Special Swachhta Campaign 2.0: Centre removes 900 obsolete rules

The government has removed 900 obsolete rules and redressed over three lakh grievances during the second phase of the Special Swachhta Campaign, V Srinivas, secretary, Department of Administrative Reforms and Public Grievances (DARPG) said on Thursday.

“The drive has not only led to redressal of 3,05,268 public grievances, and removal of 900 obsolete rules but also generated Rs 254.21 crore in revenues from disposal of paper and electronic scrap under the Special Swachhta Campaign 2.0,” Srinivas told Business Standard.

During the first phase of the campaign in 2021, over Rs 62 crore were generated in revenue and 800 obsolete rules were removed. The Special Campaign 2.0 is being undertaken from October 2 to October 31 to clear scrap, electronic waste, obsolete files and documents.

Minister of State for Personnel, Public Grievances and Pensions Jitendra Singh stated in a press interaction on October 25 that the on-going drive is spread over not just the national capital but also remote offices in various states, foreign missions, postal department, railways, defence, pharmaceuticals, agriculture and even Raj Bhawans.

Singh underlined that the campaign includes disposal of electronic scrap and scavenging of archaic online files as well. As of now over 42 lakh physical files and about 4 lakh e-files were removed. The decision to close down the e-files was taken because they were occupying cloud space, Srinivas said. The exercise led to clearing of 37.19 Lakh square feet of space in 91,000 office sites.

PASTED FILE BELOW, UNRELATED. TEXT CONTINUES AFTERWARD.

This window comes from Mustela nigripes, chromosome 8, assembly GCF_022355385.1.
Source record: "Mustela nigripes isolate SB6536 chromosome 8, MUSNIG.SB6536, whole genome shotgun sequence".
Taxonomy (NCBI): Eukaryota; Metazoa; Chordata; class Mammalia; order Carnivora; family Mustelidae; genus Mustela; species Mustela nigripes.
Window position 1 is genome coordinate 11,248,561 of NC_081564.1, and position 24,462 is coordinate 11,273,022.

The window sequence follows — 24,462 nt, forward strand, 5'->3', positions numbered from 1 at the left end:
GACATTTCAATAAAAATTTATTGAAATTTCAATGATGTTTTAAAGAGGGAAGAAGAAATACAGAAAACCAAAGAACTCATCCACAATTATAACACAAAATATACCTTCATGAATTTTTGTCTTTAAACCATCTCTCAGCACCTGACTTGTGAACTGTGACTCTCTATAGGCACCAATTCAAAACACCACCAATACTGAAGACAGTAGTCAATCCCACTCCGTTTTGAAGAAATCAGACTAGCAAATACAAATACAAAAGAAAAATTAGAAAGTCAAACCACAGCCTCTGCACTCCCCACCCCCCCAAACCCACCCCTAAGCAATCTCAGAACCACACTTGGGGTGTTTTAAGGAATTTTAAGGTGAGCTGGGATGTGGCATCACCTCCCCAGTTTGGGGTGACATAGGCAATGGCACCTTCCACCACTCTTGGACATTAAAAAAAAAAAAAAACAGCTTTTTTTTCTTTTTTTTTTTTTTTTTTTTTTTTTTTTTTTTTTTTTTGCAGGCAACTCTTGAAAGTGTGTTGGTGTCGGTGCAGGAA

The files are weeded out based on the guidelines of government records management practices. Only the files which have outlived their retention period are weeded out. The files of national historical values and have completed 25 years are transferred to the National Archives of India. Files which are to be maintained in the recordroom of the ministries are being conserved and maintained, Srinivas said.

“We realised during this campaign that the electronic scrap and other material was saleable and a source of revenue for the government. I am glad that this is a new source of income to the exchequer,” Singh said.

The waste is being sold to Non-governmental organisations (NGOs) and self help groups which use these scars and make file cover, dashboard, etc. The revenue generated from the exercise goes into the Consolidated Fund of India. The fund will be used to meet India’s developmental needs, Srinivas said. The freed up space is used for parking, office space and carataria, etc.

Working on the concept of waste to wealth, the government has also set up Swachh ATMs where one can get money by disposing of plastic waste. The assessment of the Campaign 2.0 will be done from November 15 to November 30.

“Thereafter, the dissemination of the best practices will be conducted as part of the good governance week. The operationalization and monitoring of these parameters will be done throughout the year,” Srinivas said.


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